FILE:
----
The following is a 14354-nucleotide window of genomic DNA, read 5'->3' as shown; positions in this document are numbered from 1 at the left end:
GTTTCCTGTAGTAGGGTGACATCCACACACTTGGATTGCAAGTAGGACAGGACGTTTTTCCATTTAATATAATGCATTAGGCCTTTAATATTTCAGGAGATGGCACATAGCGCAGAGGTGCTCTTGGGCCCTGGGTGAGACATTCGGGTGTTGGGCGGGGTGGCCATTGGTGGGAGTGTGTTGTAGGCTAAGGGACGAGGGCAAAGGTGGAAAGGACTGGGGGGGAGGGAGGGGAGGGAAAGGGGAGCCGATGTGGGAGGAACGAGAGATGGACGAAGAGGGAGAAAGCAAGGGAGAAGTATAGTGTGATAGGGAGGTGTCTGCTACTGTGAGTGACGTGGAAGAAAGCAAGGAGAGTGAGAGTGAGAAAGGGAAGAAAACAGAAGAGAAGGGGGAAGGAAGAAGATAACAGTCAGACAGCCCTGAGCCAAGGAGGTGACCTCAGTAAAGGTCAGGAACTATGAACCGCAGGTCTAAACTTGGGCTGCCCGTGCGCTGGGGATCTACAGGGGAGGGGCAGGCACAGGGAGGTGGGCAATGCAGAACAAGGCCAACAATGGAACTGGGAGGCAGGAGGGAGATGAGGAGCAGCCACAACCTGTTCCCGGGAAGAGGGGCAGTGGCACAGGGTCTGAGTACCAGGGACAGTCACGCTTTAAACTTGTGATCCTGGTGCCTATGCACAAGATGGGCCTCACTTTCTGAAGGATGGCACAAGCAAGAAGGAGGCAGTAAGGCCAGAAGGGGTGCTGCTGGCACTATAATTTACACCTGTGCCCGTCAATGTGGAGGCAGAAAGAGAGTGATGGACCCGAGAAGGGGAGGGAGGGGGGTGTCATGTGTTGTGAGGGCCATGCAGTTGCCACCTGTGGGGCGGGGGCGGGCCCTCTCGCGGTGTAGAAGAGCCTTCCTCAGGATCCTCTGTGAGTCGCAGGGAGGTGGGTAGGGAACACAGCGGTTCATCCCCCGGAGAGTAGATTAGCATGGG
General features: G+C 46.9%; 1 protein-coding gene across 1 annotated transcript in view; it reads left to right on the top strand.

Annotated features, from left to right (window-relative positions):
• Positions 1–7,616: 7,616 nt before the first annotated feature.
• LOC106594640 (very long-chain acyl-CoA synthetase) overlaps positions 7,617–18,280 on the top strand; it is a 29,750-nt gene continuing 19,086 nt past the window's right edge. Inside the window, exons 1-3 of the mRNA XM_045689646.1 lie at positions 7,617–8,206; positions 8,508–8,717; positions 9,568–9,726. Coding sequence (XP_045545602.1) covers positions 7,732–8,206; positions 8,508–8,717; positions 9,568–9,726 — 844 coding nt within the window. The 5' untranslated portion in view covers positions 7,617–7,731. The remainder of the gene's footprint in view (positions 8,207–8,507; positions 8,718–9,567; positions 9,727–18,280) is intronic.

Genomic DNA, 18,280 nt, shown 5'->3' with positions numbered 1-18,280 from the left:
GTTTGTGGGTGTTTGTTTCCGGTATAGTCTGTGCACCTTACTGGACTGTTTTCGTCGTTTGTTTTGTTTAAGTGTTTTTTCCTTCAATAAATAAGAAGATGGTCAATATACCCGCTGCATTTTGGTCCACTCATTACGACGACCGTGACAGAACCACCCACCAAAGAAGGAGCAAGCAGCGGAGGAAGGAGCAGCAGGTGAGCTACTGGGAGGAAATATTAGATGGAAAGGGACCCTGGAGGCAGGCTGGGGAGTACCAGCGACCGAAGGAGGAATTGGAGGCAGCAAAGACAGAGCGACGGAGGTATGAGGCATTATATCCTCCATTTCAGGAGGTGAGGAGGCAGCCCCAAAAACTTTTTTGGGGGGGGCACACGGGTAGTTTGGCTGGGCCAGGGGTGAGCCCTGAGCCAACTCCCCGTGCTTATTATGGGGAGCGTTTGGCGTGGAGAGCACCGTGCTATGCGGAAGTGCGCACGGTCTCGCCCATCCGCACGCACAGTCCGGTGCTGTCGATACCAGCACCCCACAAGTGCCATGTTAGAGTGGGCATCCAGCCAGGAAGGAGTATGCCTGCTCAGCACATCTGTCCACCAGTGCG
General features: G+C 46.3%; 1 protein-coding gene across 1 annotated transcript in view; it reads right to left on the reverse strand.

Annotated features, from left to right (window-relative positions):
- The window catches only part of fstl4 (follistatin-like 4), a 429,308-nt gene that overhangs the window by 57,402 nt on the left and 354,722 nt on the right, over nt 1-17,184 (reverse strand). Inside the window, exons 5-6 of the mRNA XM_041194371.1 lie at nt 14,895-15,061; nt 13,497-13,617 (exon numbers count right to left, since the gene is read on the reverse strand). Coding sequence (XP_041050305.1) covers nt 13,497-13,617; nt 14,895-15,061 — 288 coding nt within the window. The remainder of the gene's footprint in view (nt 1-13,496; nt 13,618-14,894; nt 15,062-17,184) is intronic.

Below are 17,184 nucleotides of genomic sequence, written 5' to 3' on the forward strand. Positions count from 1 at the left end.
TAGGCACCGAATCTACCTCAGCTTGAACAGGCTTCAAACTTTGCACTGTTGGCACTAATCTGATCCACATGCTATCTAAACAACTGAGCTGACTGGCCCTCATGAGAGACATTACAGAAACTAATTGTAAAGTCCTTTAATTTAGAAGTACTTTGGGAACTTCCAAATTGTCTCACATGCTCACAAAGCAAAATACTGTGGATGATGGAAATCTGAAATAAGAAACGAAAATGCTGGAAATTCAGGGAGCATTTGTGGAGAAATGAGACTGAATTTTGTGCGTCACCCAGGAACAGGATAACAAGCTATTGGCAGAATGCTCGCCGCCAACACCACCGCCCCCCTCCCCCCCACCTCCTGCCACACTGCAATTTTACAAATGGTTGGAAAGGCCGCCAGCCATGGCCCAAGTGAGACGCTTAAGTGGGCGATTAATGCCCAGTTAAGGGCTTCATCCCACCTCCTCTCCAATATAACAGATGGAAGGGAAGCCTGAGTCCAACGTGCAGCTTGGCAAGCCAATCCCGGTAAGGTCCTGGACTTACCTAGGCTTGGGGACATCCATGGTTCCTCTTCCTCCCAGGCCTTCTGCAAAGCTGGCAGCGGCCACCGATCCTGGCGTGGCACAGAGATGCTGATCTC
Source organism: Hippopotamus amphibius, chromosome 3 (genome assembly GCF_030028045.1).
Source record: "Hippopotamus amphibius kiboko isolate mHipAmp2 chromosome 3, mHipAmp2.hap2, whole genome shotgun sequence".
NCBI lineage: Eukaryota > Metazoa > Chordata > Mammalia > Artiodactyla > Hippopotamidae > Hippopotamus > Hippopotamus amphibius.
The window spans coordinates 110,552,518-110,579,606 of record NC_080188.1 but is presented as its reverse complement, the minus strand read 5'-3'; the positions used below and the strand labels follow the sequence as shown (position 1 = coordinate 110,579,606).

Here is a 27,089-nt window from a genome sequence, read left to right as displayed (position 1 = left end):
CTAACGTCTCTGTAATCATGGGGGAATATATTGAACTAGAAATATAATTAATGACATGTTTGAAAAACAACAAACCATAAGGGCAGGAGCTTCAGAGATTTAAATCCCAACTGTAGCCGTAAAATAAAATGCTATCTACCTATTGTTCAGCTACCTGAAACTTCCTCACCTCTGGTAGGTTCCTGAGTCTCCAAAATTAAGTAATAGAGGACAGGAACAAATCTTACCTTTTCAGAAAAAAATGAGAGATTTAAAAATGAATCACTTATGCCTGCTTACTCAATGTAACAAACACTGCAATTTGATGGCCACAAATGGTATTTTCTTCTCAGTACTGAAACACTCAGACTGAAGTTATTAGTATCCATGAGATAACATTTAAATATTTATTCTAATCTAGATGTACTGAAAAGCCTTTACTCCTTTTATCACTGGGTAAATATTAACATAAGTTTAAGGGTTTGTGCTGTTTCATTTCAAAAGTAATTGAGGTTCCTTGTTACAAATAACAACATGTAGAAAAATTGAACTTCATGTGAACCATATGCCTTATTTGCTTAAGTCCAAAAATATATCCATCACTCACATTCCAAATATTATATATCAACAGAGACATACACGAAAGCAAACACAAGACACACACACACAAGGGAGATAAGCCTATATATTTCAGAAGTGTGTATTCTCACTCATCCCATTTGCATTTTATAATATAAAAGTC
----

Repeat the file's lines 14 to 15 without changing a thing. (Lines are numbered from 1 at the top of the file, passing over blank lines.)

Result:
Source organism: Hippopotamus amphibius, chromosome 3 (genome assembly GCF_030028045.1).
Source record: "Hippopotamus amphibius kiboko isolate mHipAmp2 chromosome 3, mHipAmp2.hap2, whole genome shotgun sequence".